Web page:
Far too early on my 2nd morning in Palenque, I was up and waiting on the curb, backpack loaded, to catch the collectivo that would take me yet farther south, to Guatemala.  I knew it was going to be a long day, and I was feeling antsy but ready.  The first leg of the 3-stage journey was not too bad.  The van was impossible to sleep or even sit comfortably in, with seats set closer together than my long legs appreciated and not high-backed enough to rest my head against, but it was air conditioned and secure.  The road from Palenque to the frontera was bumpy, but the landscape in southern Mexico is lushly tropical, with rolling hills, distant mountains, and tiny thatch-roofed villages set along winding streams.  And it was a lovely day, sunny with cottonball clouds dotting the sky.  I got to enjoy testing out my new camera at high-speed as we drove along.  Still not as quick as the one in the shop, but serviceable.

The mountains blur into a haze in the distance, but offer the promise of cool shelter and clean water beyond the hot, flat valley.

The mountains blur into a haze in the distance, but offer the promise of cool shelter and clean water beyond the hot, flat valley.

It's hard to get good pictures through the glass of a car window, but the majority of the houses we passed were roofed in thatch like this one.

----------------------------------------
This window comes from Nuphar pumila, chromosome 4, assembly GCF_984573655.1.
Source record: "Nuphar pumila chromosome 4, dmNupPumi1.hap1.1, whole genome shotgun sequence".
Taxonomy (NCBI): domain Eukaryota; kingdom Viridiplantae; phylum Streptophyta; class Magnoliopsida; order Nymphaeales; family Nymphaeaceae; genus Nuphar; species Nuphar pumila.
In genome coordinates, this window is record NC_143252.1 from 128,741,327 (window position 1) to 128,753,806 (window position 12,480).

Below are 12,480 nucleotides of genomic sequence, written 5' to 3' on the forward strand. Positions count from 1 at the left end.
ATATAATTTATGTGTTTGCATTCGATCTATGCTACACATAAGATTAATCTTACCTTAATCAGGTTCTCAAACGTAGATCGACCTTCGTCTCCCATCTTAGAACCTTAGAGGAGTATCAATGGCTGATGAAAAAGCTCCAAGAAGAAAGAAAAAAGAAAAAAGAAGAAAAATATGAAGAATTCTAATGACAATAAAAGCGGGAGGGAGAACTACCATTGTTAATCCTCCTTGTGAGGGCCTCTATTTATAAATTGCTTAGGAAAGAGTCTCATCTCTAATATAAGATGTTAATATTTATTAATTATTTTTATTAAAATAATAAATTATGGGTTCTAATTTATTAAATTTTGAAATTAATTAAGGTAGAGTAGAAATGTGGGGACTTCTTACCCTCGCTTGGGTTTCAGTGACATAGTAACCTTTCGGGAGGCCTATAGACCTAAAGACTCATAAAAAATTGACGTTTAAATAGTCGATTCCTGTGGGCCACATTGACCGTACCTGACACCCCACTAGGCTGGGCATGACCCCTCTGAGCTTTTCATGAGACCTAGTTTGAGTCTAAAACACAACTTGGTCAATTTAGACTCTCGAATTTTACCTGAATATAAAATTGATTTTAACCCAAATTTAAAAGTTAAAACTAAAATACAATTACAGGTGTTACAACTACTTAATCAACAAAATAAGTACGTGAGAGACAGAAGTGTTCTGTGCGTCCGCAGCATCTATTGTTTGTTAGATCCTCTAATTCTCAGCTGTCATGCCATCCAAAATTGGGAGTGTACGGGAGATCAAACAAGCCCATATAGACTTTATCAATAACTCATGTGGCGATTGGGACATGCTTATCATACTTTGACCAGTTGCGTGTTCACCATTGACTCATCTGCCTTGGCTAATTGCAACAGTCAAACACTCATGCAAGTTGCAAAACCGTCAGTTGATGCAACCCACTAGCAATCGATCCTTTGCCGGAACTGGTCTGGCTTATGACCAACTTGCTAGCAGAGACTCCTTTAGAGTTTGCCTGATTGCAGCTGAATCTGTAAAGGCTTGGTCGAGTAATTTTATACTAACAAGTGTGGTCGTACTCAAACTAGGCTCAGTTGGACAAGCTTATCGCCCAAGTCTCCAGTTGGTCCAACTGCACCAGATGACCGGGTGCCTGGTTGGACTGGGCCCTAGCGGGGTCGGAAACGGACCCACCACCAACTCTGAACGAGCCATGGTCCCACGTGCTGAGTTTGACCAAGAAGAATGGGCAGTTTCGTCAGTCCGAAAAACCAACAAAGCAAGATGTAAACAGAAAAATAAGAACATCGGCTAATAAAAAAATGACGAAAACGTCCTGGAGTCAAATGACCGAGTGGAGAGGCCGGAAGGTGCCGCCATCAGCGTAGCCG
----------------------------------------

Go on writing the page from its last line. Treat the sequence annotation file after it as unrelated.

It’s hard to get good pictures through the glass of a car window, but the majority of the houses we passed were roofed in thatch like this one.

We arrived at the border after a 4 hour ride, with a fair stop for breakfast at a cafe along the way.  I was one of only 3 passengers who were crossing the border officially, and so the collectivo dropped us at the imigracion office and went on to get the other passengers on their boat tour.  As I got my exit slip and passport stamps, my heart dropped.  The exit fee was 300 pesos, even though the information I’d been given said it was just 260.  Already, my trip was shaping up to be more expensive than I had planned.  But, I forked over the cash, got my passport back, and trotted down the dusty street to where the van driver directed a small group of us to the river.

Hiking down to the river.

Hiking down to the river.

The second leg of the trip was by lancha, which took us a few km downriver and across to the Guatemalan border.  The boat was a long, narrow wooden affair covered by a curving tarp, with just the 5 of us travelers and the driver.  As we sped along, we took photos of the muddy gray-brown water, the steep, slippery banks, the mounds of rock jutting up here and there, and the small crowd of women and children bathing and washing clothes on a distant beach.  We also introduced ourselves and chatted about who we were and where we were from.  My traveling companions were: 2 Italian guys, a girl from Argentina, and a guy from Japan.  We would go on to spend the rest of our trip, and most of our stay in Flores together on one grouping or another, as we all were to end up in the same hostel.

Dozens of boats waiting to take tourists to the islands up-river or down to the border.

Dozens of boats waiting to take tourists to the islands up-river or down to the border.

Washing in the river.

Washing in the river.

This was our "landing" on the Guatemalan side...a slippery climb up a damp clay slope.

This was our “landing” on the Guatemalan side…a slippery climb up a damp clay slope.